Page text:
These are white flies. Wash your plants with mild soap and water will kill most of the larva. So you may have to do it more than once. Do this before you bring the plants in for the winter and you will have fewer flys in side. You can get chemical sprays and liquids that work but are MUCH more toxic. Give them a bath first and see if that doesn't cure your problem.
I agree that they might be whiteflies, if they are pure white and tiny. If so I WOULD buy the "toxic" stuff and spray the whole plant and then leave the area for a while. You will NOT get rid of whitefly by washing your plant...as soon as you move the plant all the adults fly away to sit and wait until the clean plant is brought back to the same place. Spray with Trounce or hang squares of shirt cardboard painted with Tanglefoot or any other yellow sticky substance to get rid of them. Whiteflies take 14 days to go from eggs to adult. The excretment (poop) from the whitefly is black and is usually under the leaf.
When you say "little bugs" you may not have whitefly. Are your bugs black and like a fruit fly that is very thin? Then you would have fungus gnats, that lay their eggs on the soil and it's the larvae that eat the roots of your plants... but the adults are harmless, just annoying when they fly around. There is a white powder (that you can find at the local garden shop) that you sprinkle on the top of the soil that kills the gnats as they emerge from the soil or as they land on the soil to lay their eggs.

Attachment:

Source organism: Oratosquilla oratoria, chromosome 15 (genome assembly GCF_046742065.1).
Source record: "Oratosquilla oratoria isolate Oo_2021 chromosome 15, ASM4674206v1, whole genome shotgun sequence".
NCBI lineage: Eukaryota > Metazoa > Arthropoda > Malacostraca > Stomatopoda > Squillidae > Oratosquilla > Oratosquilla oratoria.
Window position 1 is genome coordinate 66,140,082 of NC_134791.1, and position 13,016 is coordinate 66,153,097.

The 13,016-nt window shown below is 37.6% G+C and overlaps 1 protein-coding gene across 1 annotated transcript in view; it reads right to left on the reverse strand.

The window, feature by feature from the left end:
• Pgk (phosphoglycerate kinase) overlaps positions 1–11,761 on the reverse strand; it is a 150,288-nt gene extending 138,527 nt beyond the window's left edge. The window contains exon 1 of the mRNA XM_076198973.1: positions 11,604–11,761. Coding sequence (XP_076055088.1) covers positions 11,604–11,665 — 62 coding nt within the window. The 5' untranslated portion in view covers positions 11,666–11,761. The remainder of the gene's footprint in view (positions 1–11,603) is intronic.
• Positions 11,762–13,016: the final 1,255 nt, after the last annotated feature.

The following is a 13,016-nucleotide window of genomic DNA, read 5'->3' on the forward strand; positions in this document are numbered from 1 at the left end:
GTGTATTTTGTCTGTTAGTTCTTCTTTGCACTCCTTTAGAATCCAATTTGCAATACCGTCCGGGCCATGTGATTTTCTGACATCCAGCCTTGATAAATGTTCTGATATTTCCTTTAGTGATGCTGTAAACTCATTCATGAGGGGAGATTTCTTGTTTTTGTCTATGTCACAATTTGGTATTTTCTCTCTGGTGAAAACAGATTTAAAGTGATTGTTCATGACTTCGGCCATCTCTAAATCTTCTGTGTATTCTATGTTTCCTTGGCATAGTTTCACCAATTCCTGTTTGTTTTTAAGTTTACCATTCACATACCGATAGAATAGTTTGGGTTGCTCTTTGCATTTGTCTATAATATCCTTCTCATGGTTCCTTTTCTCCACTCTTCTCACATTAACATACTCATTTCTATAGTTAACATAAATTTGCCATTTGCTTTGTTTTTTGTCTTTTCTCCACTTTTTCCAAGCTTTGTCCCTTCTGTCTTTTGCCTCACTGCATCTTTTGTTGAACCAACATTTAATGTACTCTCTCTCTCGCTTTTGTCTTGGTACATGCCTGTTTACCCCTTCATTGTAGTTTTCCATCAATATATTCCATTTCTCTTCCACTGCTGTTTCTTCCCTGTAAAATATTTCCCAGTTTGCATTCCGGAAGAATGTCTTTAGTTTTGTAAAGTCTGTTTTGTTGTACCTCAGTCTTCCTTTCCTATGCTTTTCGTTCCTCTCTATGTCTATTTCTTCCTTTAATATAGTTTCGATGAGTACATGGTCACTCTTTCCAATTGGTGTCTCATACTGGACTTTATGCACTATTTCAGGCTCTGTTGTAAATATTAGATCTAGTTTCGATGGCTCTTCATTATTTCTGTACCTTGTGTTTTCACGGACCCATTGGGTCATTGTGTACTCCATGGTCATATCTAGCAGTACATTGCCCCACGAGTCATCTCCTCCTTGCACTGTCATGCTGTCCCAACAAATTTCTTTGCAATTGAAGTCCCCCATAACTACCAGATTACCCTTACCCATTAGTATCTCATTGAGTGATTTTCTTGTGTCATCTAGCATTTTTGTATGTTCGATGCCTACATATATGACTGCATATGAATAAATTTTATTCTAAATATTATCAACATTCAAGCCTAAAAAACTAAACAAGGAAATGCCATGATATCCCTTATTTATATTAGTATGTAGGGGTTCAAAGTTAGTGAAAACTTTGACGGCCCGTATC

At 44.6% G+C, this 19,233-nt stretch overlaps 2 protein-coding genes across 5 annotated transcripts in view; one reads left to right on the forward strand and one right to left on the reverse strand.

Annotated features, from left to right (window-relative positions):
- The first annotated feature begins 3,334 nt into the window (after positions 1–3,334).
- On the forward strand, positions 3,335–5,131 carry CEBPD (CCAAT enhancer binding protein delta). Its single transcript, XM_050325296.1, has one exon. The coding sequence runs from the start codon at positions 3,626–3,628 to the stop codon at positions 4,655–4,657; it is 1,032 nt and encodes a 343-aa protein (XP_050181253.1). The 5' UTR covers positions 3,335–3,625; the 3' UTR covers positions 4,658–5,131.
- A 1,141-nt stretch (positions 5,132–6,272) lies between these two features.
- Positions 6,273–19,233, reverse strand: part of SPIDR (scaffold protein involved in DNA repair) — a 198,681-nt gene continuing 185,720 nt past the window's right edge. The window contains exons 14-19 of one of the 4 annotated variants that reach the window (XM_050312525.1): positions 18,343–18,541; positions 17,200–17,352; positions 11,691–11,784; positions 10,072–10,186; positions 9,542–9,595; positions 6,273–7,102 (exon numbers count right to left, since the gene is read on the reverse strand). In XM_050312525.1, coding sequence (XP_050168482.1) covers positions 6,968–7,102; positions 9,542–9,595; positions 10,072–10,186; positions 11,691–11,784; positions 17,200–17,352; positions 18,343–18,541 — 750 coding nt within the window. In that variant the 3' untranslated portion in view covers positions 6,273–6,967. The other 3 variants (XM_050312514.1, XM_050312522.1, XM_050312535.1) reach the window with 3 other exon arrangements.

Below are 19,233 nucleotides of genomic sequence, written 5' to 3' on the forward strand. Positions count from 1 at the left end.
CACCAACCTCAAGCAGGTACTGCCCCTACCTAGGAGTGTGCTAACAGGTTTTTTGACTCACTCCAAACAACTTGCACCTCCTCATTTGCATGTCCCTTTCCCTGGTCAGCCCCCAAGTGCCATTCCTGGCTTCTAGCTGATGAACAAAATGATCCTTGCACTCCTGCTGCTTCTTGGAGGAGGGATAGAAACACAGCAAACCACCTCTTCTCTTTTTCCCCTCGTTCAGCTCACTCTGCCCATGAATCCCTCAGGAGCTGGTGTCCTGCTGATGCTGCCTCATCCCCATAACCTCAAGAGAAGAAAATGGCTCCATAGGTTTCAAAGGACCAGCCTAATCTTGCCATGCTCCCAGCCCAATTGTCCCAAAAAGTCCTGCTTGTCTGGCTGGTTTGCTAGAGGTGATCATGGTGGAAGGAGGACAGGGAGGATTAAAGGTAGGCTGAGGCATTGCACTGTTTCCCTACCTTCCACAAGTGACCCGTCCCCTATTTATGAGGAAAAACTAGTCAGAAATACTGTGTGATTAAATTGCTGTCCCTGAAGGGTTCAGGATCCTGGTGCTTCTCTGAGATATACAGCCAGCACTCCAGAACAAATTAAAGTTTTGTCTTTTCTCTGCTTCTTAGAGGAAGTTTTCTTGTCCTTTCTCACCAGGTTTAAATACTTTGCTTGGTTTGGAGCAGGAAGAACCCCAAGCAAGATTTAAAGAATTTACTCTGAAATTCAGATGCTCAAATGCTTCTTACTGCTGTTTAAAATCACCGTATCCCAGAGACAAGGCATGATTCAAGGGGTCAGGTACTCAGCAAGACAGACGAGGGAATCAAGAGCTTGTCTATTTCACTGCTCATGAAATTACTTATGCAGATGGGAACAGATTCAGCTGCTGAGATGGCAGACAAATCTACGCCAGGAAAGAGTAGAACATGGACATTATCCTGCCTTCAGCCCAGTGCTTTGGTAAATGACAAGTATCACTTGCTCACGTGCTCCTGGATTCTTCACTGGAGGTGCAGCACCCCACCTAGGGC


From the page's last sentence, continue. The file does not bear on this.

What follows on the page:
I also would recommend really cleaning ("sterilizing") your plants before you bring them in for the winter. In the fall I had sprayed each planter with a "toxic chemical" just outside the front door and then about 15 minutes later brought my now sterilized plants in for the winter (that way I didn't have to smell the fumes from the chemical). This year I have had not a bug in the house anywhere, and I had brought about 30 assorted planters inside. (02/01/2005)
I used to find bugs in my potted plants after i bought them in for the winter, too. But i read that filling a spray bottle with water and dish detergent and spraying the plant, the soil and the stems of the plants works great. Used to freak me out to see the bugs, now. I just get out the spray bottle, fill it with water and a little dish detergent. Spray and leave them alone to die.
by Patricia J.
I find that putting 1/4 inch of sand around the soil of the plant keeps the adults from laying eggs in the wet soil. sand drys out fast and kills whatever eggs are left.
If you know a plant has these little critters, you can place plant pot and all in a clear garbage bag with a no pest strip. Tie the top and wait 24-48 hours, its not organic but the no pest strip is in the garbage bag. Not in or on your plants. (02/05/2005)
Lot's of good advice here but I have also heard of using warm water mixed with a small amount of Murphy's Oil Soap and spraying it all over the leaves and soil of the plants, with a repeat every couple of days till the pesky bugs are gone. Has anyone else heard of that? Would love to hear your in-put. (03/28/2007)
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